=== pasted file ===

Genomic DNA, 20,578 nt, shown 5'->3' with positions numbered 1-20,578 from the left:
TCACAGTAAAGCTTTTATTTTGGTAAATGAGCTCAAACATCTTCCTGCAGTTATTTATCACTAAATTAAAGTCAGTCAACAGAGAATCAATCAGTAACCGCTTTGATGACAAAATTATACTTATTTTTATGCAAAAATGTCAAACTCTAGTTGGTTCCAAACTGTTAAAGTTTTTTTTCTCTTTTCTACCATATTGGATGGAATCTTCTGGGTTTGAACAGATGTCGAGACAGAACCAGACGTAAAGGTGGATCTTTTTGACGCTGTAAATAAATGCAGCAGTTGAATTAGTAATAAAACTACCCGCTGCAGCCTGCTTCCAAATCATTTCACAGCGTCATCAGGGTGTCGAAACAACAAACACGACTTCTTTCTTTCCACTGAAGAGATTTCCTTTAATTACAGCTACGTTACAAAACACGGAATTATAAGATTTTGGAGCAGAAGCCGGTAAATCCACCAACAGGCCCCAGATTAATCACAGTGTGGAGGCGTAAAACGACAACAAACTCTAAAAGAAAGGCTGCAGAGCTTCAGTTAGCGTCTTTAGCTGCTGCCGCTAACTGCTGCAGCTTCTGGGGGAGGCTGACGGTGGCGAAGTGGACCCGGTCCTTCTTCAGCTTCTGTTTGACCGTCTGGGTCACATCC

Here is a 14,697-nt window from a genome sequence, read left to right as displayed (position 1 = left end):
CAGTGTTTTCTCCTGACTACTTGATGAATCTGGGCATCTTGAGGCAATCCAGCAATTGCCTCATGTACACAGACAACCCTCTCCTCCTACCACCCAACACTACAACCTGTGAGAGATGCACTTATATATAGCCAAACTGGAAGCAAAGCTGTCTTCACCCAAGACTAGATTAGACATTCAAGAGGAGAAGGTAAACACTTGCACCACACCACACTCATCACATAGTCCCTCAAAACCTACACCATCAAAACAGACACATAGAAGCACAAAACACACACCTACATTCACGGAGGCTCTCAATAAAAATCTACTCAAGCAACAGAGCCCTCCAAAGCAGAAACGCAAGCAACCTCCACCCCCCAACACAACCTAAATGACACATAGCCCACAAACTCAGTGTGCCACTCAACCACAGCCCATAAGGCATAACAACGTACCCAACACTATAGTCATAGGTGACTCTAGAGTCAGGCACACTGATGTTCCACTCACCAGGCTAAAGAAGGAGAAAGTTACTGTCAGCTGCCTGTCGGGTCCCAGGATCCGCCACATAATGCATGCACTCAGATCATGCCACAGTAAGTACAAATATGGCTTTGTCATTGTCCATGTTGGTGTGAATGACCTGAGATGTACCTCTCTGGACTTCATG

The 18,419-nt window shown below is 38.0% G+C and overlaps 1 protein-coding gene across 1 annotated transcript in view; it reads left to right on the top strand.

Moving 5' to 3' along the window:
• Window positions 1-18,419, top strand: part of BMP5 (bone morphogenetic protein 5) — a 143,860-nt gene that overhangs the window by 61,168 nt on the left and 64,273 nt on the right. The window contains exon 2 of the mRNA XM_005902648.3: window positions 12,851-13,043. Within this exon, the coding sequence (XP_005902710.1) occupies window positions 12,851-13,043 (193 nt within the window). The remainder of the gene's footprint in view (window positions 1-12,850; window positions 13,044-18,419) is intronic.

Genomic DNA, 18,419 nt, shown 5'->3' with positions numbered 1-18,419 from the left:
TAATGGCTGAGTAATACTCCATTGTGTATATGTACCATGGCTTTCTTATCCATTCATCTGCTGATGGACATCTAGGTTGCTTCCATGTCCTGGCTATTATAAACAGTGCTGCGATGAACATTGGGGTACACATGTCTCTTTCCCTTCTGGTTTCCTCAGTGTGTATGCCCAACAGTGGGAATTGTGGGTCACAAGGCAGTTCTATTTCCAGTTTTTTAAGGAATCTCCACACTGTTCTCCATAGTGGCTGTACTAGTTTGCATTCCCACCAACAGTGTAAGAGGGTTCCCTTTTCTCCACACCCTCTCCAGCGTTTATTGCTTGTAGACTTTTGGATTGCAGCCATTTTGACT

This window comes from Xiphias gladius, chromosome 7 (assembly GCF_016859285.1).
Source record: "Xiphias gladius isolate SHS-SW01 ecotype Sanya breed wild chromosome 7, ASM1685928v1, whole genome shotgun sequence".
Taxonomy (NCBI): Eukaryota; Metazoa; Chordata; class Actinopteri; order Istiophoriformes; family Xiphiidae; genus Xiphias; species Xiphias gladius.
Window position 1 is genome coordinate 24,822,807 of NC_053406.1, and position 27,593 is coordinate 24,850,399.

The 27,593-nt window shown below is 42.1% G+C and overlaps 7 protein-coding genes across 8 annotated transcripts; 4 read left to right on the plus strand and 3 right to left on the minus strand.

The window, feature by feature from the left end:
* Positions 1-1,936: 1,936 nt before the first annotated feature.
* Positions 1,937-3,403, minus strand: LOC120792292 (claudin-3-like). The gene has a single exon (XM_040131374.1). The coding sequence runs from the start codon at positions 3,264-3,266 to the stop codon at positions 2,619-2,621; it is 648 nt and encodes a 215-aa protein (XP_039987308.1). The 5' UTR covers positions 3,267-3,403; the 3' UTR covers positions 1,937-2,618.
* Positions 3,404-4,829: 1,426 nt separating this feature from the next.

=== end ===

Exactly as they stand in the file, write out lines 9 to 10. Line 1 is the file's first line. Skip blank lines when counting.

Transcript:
TAATGGCTGAGTAATACTCCATTGTGTATATGTACCATGGCTTTCTTATCCATTCATCTGCTGATGGACATCTAGGTTGCTTCCATGTCCTGGCTATTATAAACAGTGCTGCGATGAACATTGGGGTACACATGTCTCTTTCCCTTCTGGTTTCCTCAGTGTGTATGCCCAACAGTGGGAATTGTGGGTCACAAGGCAGTTCTATTTCCAGTTTTTTAAGGAATCTCCACACTGTTCTCCATAGTGGCTGTACTAGTTTGCATTCCCACCAACAGTGTAAGAGGGTTCCCTTTTCTCCACACCCTCTCCAGCGTTTATTGCTTGTAGACTTTTGGATTGCAGCCATTTTGACT

This window comes from Xiphias gladius, chromosome 7 (assembly GCF_016859285.1).